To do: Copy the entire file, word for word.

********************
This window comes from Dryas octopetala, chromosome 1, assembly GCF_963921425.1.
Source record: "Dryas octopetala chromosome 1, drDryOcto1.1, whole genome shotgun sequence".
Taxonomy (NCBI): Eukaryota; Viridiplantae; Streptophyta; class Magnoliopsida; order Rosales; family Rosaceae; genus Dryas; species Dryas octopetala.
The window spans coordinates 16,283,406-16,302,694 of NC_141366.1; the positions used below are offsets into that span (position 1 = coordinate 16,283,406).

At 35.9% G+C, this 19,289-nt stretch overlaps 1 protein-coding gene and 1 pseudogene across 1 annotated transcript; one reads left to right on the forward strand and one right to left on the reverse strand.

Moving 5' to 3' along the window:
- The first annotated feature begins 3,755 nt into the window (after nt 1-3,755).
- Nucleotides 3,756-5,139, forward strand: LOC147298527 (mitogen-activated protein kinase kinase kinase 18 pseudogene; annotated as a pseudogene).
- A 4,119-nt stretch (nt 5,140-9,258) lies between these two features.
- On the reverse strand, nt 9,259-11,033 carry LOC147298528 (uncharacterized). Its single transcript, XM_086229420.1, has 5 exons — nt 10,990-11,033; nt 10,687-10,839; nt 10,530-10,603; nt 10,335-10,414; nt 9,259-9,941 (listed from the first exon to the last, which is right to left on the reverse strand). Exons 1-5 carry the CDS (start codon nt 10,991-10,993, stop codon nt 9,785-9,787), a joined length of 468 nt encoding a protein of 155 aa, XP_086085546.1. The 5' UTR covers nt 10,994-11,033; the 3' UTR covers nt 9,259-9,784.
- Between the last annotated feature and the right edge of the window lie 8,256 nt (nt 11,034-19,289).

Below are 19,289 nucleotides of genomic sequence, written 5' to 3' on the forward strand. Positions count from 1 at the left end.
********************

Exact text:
This window comes from Dryas octopetala, chromosome 1, assembly GCF_963921425.1.
Source record: "Dryas octopetala chromosome 1, drDryOcto1.1, whole genome shotgun sequence".
Taxonomy (NCBI): Eukaryota; Viridiplantae; Streptophyta; class Magnoliopsida; order Rosales; family Rosaceae; genus Dryas; species Dryas octopetala.
The window spans coordinates 16,283,406-16,302,694 of NC_141366.1; the positions used below are offsets into that span (position 1 = coordinate 16,283,406).

At 35.9% G+C, this 19,289-nt stretch overlaps 1 protein-coding gene and 1 pseudogene across 1 annotated transcript; one reads left to right on the forward strand and one right to left on the reverse strand.

Moving 5' to 3' along the window:
- The first annotated feature begins 3,755 nt into the window (after nt 1-3,755).
- Nucleotides 3,756-5,139, forward strand: LOC147298527 (mitogen-activated protein kinase kinase kinase 18 pseudogene; annotated as a pseudogene).
- A 4,119-nt stretch (nt 5,140-9,258) lies between these two features.
- On the reverse strand, nt 9,259-11,033 carry LOC147298528 (uncharacterized). Its single transcript, XM_086229420.1, has 5 exons — nt 10,990-11,033; nt 10,687-10,839; nt 10,530-10,603; nt 10,335-10,414; nt 9,259-9,941 (listed from the first exon to the last, which is right to left on the reverse strand). Exons 1-5 carry the CDS (start codon nt 10,991-10,993, stop codon nt 9,785-9,787), a joined length of 468 nt encoding a protein of 155 aa, XP_086085546.1. The 5' UTR covers nt 10,994-11,033; the 3' UTR covers nt 9,259-9,784.
- Between the last annotated feature and the right edge of the window lie 8,256 nt (nt 11,034-19,289).

Below are 19,289 nucleotides of genomic sequence, written 5' to 3' on the forward strand. Positions count from 1 at the left end.